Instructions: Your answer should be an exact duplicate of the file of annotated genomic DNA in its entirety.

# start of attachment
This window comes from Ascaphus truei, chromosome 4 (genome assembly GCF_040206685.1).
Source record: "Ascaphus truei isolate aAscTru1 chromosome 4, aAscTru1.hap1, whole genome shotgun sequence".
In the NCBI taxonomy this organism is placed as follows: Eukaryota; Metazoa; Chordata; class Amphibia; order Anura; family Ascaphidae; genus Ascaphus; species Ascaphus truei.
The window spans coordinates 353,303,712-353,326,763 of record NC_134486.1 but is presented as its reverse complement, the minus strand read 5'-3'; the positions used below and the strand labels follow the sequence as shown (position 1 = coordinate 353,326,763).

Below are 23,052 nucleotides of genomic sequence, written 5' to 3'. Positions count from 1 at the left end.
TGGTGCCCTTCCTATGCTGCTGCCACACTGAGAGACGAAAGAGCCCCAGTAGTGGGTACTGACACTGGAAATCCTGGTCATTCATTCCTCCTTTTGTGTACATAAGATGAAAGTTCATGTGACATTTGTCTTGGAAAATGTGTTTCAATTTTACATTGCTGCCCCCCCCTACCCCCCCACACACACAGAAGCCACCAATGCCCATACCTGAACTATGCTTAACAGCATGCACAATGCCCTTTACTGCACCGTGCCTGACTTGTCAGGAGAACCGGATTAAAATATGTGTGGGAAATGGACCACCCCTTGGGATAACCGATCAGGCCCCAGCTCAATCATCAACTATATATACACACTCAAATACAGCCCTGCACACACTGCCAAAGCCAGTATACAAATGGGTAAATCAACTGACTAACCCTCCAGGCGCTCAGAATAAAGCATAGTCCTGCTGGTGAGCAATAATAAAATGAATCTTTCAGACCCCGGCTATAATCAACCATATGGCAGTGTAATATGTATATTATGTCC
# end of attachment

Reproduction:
This window comes from Ascaphus truei, chromosome 4 (genome assembly GCF_040206685.1).
Source record: "Ascaphus truei isolate aAscTru1 chromosome 4, aAscTru1.hap1, whole genome shotgun sequence".
In the NCBI taxonomy this organism is placed as follows: Eukaryota; Metazoa; Chordata; class Amphibia; order Anura; family Ascaphidae; genus Ascaphus; species Ascaphus truei.
The window spans coordinates 353,303,712-353,326,763 of record NC_134486.1 but is presented as its reverse complement, the minus strand read 5'-3'; the positions used below and the strand labels follow the sequence as shown (position 1 = coordinate 353,326,763).

Below are 23,052 nucleotides of genomic sequence, written 5' to 3'. Positions count from 1 at the left end.
TGGTGCCCTTCCTATGCTGCTGCCACACTGAGAGACGAAAGAGCCCCAGTAGTGGGTACTGACACTGGAAATCCTGGTCATTCATTCCTCCTTTTGTGTACATAAGATGAAAGTTCATGTGACATTTGTCTTGGAAAATGTGTTTCAATTTTACATTGCTGCCCCCCCCTACCCCCCCACACACACAGAAGCCACCAATGCCCATACCTGAACTATGCTTAACAGCATGCACAATGCCCTTTACTGCACCGTGCCTGACTTGTCAGGAGAACCGGATTAAAATATGTGTGGGAAATGGACCACCCCTTGGGATAACCGATCAGGCCCCAGCTCAATCATCAACTATATATACACACTCAAATACAGCCCTGCACACACTGCCAAAGCCAGTATACAAATGGGTAAATCAACTGACTAACCCTCCAGGCGCTCAGAATAAAGCATAGTCCTGCTGGTGAGCAATAATAAAATGAATCTTTCAGACCCCGGCTATAATCAACCATATGGCAGTGTAATATGTATATTATGTCC